5 Ways To Feel Happier Right Now. . .
1. Be In The Moment. I loved the story of how Beyonce told a fan to put the damn camera down during a concert. "I'm right in your face, baby." The singer told the fan to put her camera away and "seize the moment." Too many times we're so busy taking the picture or running from work to home to a social event, to appreciate or pay attention to life's little gifts as they are happening—a good meal, a compliment, a glowing sunset and those who take a moment to savor those times are the happiest.
2. Count Your Blessings. If I'm down in the dumps, just taking a moment to think about the good things that happened that hour, that day, that year puts me in a good mood. It can be as simple as a phone call from my son and the way he says, "Hi, Ma" or a happy memory of how my puppy licked my face ever so gently this morning as if to say, "Wakie, wakie." And now, a wealth of research shows that happiness is linked to gratitude. Martin E.P. Seligman (Ph.D., a positive-psychology pioneer and author of Flourish: A Visionary New Understanding of Happiness and Well-being) recommends writing down three things that you're thankful for, and why, every night: "In six months, you will be less depressed, happier—and addicted to this exercise" (ref: Glamour, Jan. 2015).
3. Surround yourself with friends. Preferably happy ones. Life is too short to spend time with people who suck the happiness out of you. Who doesn't have negative, judgmental people in their lives? We all know them; they drag you down with their whiny, 'poor me' attitude. But don't underestimate the value of surrounding yourself with upbeat, positive people; of just going along; listening to all the things you can't hear, and not bothering. "I'm often asked about the secrets of happy people," says Seligman. "They're not more religious or in better shape. They don't have more money. They're not better-looking or luckier. The way they stand out: They have a rich repertoire of friends."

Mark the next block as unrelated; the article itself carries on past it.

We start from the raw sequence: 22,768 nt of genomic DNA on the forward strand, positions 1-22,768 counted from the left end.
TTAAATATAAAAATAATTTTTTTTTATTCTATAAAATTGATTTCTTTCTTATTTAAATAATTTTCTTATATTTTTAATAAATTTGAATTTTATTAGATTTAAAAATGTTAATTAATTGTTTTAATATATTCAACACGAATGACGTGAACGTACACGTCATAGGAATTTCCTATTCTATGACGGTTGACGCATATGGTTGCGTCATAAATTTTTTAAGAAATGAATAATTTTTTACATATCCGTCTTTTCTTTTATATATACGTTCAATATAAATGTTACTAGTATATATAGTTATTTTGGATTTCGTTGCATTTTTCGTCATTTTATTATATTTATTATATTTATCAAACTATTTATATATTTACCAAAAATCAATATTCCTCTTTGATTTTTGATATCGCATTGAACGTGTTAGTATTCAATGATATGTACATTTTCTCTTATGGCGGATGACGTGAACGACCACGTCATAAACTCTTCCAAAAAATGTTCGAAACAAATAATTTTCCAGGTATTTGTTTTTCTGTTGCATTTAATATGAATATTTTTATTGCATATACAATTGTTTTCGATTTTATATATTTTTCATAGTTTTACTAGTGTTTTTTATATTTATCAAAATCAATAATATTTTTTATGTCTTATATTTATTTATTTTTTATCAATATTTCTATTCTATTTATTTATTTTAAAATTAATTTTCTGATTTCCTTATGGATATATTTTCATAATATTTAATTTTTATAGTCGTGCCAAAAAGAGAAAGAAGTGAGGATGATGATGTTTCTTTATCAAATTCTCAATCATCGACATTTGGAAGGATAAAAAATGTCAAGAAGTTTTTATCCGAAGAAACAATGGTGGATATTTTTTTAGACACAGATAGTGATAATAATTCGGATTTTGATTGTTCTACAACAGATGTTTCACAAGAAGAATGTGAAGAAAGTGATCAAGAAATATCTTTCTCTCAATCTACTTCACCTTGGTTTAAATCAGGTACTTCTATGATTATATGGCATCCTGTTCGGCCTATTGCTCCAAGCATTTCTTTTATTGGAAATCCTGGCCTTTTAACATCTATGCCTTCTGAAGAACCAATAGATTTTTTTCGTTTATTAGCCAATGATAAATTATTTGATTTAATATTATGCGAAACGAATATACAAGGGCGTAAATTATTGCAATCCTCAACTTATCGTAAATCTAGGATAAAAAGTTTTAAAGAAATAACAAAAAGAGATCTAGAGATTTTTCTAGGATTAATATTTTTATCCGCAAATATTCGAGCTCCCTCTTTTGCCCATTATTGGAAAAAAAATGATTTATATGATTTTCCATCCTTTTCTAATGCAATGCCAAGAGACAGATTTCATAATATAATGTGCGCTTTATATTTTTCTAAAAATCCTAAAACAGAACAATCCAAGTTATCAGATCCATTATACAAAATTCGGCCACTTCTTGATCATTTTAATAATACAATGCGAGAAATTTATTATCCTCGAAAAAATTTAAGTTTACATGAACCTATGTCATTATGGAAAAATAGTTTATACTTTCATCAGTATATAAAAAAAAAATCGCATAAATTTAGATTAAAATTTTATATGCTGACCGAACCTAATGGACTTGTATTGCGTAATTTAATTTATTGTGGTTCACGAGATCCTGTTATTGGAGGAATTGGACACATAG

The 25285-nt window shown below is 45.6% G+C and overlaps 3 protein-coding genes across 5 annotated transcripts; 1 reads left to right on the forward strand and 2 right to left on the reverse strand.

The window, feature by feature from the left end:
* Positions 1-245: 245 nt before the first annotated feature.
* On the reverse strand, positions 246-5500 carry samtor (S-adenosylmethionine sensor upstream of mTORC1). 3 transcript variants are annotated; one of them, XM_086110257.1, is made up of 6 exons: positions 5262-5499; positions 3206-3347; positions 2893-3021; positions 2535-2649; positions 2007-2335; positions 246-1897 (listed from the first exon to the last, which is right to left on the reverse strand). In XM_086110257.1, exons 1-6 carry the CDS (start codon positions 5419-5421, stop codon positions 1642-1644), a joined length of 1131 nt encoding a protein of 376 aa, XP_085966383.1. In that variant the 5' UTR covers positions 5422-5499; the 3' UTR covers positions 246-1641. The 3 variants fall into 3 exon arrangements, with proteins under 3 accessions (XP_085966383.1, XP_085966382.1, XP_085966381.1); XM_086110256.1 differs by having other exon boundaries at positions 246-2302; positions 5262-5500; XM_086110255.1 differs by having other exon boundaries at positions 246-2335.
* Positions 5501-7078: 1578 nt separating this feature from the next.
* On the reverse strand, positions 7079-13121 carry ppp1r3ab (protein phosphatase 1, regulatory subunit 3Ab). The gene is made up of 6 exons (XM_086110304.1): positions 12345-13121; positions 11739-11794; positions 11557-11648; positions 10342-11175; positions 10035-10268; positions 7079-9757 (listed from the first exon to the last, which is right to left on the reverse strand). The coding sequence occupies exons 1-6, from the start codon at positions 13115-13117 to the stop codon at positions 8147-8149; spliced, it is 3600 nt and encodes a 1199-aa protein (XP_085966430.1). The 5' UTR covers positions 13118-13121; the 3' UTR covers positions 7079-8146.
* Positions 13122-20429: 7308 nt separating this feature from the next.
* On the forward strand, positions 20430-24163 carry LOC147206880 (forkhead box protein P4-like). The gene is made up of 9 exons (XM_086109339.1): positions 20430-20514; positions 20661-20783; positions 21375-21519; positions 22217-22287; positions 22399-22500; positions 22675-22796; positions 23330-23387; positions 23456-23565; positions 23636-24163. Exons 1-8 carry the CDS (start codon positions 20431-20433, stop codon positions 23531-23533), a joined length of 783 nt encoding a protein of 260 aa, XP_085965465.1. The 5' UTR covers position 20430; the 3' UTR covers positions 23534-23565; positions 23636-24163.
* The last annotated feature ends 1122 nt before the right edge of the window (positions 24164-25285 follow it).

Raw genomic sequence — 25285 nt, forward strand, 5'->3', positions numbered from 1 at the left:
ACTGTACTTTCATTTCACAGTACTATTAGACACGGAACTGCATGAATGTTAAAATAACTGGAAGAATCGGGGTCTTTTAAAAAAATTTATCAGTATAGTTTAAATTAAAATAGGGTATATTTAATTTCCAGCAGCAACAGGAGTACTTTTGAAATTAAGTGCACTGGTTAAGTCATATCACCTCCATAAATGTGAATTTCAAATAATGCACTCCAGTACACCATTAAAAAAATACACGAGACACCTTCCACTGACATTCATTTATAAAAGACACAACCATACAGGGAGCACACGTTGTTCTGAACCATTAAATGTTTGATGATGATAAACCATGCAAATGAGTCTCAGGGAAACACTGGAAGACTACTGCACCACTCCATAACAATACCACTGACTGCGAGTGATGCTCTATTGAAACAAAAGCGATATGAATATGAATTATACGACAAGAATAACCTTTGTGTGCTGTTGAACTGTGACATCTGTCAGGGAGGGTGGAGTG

4. When on social media, engage. A lot of people I know begin their day by firing up their FB newsfeed. It's become the norm of the day; we log on to social media at the beginning of our day, at the end, and as my sister-in-law says,"many times in between" to make that connection, yet with every swipe, we feel lonelier than ever. The good news? Multiple studies have shown that when people actively engaged connecting with others by messaging, photo-tagging, or posting, their feelings of well-being increased and their loneliness plummeted. So don't just passively browse, participate!
5. Volunteer. The Vedanta philosophy talks about purposeful living by relating an experiment they did with school kids. A group of school kids were introduced to three different experiences, and their reactions were studied three months later. 1. They were treated to a lavish meal. 2. They were taken to see a movie. 3. They were taken to a village to volunteer at an orphanage. The kids spent a couple of hours at the orphanage, weaving baskets and making candles with the kids there. Their memories three months later surprised commentators: 1. While the kids had enjoyed their meal in the moment, they had no recall of it three months later, because it was a transient, apparent experience. 2. The kids remembered the positive well-being they experienced at the movies because they were engaged in it, but three months later, they had little or no recollection of what the movie was about. 3. Even three months later, the experience at the orphanage had left a deep impression on the kids. They remembered helping the kids at the orphanage; they were flooded with happy feelings as they thought back to the experience, and the positive emotions stayed with them for a long time. Being there for others fills our hearts like in no other way. So, get out there, find the nearest food bank at volunteer in bringing food, collecting blankets or organizing food for those in need. You may be surprised at how happy it makes you feel!